Urbanist Gil Penalosa says a city is only great when it’s safe to use for both 8 and 80 year old people.
Gil Penalosa evaluates intersections, neighborhoods, and whole cities by asking one question: can an 8-year-old and an 80-year-old go for a walk here and feel safe? If the answer is “no,” there’s work to do.
Penalosa is the founder and chair of a Toronto-based non-profit called 8-80 Cities, which advocates for urban biking, walking, parks, trails, and public spaces. He sees the walkability of a city as intimately tied to public health, sustainability, economic development, quality of life, and just about every other measure of urban vitality.
Penalosa was in Pittsburgh to speak at the American Planning Association of Pennsylvania’s annual conference. But he also spoke to a more intimate gathering of city leaders, planners, and activists at the WESA studio.
His remarks about Pittsburgh were brief and direct. The city, he said, needs to be more ambitious with its urban planning and has to develop a greater sense of urgency. “I think you need to realize you are far from great,” he told the audience.
His advice applies far beyond Pittsburgh.
For example, many cities have started making room for bike lanes on their streets. But, Penalosa said, without also slowing down traffic and establishing a minimum grid of bike lanes, the effort is a wasted one. “When people ask what’s first the chicken or the egg, it’s very clear what is first,” he said. “First we need to [build] good transit infrastructure and then people are going to use it.”
Penalosa insisted that pushing for more ambitious projects — like a whole bike grid instead of a coupe of bike lanes — was ultimately a political issue, not a technical or fiscal one. He urged political leaders to have courage. But also, to actively and sincerely engage citizens in the planning process. Perfunctory meetings where affected citizens may not actually be represented are not enough, he said. “You really have to decide whether this is tokenism or whether it’s honestly listening to the people,” Penalosa said.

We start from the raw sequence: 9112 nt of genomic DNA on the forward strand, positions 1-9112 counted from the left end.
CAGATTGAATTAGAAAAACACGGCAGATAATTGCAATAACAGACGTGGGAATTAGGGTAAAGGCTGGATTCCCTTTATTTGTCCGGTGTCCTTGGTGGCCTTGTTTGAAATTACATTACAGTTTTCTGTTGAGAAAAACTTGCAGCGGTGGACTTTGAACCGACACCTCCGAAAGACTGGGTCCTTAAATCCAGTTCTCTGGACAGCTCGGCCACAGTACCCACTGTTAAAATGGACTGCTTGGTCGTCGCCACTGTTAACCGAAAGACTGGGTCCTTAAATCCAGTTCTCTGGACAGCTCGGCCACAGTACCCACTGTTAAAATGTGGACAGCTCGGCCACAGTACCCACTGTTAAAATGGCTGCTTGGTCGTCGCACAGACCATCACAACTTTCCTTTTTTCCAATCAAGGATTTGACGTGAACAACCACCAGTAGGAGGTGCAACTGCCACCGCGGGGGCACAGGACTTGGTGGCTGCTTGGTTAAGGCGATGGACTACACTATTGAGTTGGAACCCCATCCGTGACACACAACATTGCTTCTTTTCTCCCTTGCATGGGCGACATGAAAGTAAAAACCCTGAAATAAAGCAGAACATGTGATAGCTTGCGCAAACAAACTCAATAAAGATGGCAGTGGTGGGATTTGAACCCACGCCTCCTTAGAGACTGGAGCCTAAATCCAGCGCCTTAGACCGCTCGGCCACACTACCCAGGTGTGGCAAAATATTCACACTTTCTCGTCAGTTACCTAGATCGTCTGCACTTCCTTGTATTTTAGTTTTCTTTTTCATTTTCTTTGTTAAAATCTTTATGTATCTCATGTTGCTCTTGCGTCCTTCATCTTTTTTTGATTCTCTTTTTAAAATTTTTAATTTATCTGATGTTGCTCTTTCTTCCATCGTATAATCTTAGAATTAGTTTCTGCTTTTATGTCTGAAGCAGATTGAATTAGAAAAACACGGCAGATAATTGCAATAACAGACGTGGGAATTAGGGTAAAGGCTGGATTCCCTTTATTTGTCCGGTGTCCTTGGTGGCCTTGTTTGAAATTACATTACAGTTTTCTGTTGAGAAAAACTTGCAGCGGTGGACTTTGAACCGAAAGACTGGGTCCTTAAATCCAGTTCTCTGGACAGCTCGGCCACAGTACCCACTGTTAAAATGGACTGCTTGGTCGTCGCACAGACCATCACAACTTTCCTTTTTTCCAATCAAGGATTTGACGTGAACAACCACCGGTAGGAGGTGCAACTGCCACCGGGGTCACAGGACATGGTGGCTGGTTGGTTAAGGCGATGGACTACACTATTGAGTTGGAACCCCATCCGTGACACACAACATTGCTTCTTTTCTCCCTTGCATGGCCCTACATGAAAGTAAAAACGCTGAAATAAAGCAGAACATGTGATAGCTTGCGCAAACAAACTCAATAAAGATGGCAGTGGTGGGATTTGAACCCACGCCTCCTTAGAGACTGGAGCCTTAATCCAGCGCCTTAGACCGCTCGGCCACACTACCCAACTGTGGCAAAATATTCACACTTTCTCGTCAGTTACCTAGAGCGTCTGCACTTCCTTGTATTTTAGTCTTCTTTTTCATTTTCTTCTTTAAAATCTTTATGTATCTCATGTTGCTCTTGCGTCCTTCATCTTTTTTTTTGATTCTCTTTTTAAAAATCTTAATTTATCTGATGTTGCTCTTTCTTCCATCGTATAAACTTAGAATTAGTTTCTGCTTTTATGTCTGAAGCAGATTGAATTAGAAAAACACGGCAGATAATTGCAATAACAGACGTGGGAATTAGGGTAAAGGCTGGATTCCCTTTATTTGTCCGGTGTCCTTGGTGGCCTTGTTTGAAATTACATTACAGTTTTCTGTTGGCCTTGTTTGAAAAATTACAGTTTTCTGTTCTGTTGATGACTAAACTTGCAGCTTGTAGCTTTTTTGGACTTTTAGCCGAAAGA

Many of the questions from the audience focused on inequality in Pittsburgh and ways to bring the concept of 8-80 Cities to all neighborhoods, including poor, vulnerable ones. For Penalosa, distribution of amenities is an integral part of a successful city. He wants every child in the nation to be able to walk to a public park from his or her house, for example.
Asked how to prevent skyrocketing property values and potential resident displacement in the wake of improvements to public spaces in a neighborhood, Penalosa called displacement an indication of a larger problem. “When you improve a public space, if the value of those homes increases tremendously, usually it’s a symptom that that’s a pretty lousy city,” he said. “Because then that means that that is one of the few places that has nice public space, and the rest of the places do not have a good public space.” If every neighborhood had decent public spaces, improvement in one area would not set off huge property value shifts, he said.
He also spoke of democratic spaces that bring together and equalize different people, and the importance of managing public spaces in a way that encourages interaction.
Penalosa said there are no viable excuses for not planning a more pedestrian friendly city, even in a place like Pittsburgh where geography and weather are often tossed out as challenges. “Climate is such an excuse,” he chided the audience.
Get some warm clothes, he said, and get to work.